Creativity became THE buzz word in the business world. CEO’s, business leaders, government representative all are dealing with the question – how to navigate our societies in a constant changing world? Many of these leaders claim that the key answer to this question is creativity. While this is the common answer, we have another basic challenge: our history created a clear distinction between the creative industries (artists, designers, architectures etc.) and the business industries…How do we bridge between these two “so-called” different worlds?
There are different organizations, companies, universities and other resources such as this blog which are dealing with this question. Through TheArtian Community, we try to engage more young professionals with the art through art events. The Culture Capital Exchange (TCCE) from the UK tries to bring cultural and creative entrepreneurs, business leaders, academics and artists to a conference in which they debate whether these sectors could become more fertile by working together – and how.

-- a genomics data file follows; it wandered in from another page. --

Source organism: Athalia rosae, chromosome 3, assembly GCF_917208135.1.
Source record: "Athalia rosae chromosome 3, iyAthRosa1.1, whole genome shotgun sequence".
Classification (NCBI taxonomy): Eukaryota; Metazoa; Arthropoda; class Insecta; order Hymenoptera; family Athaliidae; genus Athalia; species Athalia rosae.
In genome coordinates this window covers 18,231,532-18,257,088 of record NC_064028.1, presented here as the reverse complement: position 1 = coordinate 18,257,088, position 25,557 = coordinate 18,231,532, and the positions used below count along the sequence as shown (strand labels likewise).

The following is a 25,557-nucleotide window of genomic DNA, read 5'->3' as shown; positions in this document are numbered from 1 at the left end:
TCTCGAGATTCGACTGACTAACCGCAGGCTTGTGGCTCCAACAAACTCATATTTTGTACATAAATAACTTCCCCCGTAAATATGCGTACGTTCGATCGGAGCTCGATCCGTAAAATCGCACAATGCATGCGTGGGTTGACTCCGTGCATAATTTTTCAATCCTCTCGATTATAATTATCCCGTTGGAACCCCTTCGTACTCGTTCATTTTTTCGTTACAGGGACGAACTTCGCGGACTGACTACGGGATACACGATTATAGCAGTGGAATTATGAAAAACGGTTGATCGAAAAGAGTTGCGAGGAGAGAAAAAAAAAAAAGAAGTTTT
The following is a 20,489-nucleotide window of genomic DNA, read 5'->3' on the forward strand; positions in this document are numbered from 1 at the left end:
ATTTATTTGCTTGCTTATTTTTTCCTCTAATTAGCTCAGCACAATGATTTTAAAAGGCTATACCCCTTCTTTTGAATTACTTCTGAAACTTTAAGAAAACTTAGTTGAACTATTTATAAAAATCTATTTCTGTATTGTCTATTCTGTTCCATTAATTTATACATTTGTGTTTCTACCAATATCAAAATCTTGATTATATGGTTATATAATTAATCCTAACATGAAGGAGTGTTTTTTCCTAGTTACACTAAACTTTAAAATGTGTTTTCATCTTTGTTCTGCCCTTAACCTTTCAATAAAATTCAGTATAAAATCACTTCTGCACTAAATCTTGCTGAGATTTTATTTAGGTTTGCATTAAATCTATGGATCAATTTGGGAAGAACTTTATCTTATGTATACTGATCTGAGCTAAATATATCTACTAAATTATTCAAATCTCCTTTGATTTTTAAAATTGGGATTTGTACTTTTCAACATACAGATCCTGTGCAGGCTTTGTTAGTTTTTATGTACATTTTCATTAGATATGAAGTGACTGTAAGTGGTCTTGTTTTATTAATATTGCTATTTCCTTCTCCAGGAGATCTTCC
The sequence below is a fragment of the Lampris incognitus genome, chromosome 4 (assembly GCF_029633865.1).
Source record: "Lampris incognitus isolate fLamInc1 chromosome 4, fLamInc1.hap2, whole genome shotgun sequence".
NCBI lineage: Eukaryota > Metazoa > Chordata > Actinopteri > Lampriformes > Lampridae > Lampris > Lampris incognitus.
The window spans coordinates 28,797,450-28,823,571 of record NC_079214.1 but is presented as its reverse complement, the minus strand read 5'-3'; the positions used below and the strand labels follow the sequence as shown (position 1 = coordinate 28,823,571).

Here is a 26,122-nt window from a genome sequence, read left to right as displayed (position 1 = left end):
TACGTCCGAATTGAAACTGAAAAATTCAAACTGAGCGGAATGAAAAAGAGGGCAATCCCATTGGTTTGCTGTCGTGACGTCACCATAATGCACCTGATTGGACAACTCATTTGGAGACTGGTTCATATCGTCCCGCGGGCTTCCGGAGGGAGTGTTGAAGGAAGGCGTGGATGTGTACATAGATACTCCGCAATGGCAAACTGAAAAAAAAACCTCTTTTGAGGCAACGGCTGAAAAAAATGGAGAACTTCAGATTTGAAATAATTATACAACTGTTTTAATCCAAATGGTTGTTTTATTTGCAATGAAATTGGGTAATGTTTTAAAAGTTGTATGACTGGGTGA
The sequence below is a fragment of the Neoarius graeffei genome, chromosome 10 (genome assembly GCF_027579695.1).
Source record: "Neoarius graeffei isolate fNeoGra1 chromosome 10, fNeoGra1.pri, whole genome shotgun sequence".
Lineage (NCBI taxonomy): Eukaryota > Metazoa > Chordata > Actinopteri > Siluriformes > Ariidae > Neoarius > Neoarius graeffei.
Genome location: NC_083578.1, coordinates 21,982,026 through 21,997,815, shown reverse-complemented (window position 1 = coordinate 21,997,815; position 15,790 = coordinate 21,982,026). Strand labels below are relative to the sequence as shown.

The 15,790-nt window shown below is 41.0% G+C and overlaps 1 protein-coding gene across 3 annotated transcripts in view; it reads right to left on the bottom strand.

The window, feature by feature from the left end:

Sally Taylor who was the executive director of TCCE wrote recently an article in the Guardian that stated “The creative industries know that it takes fresh thinking and innovation to stay ahead of the game in an international market place and increasingly, the government seems to be looking to the creative industries to drive the UK economy out of recession. How then creativity is best managed, and what does creativity in leadership look like?” In her articles, she brings examples and suggestions for the question of creativity in business. You can read her article in the following post.
It is encouraging to learn about this attempt in the UK and it reminds me of a different attempt that been made by Lincoln Chafee, the Governor of Rhode Island. Chafee announced a new initiative called Funding the Arts, which aims to change the State’s economy through the arts. His target is to put the art at the center of the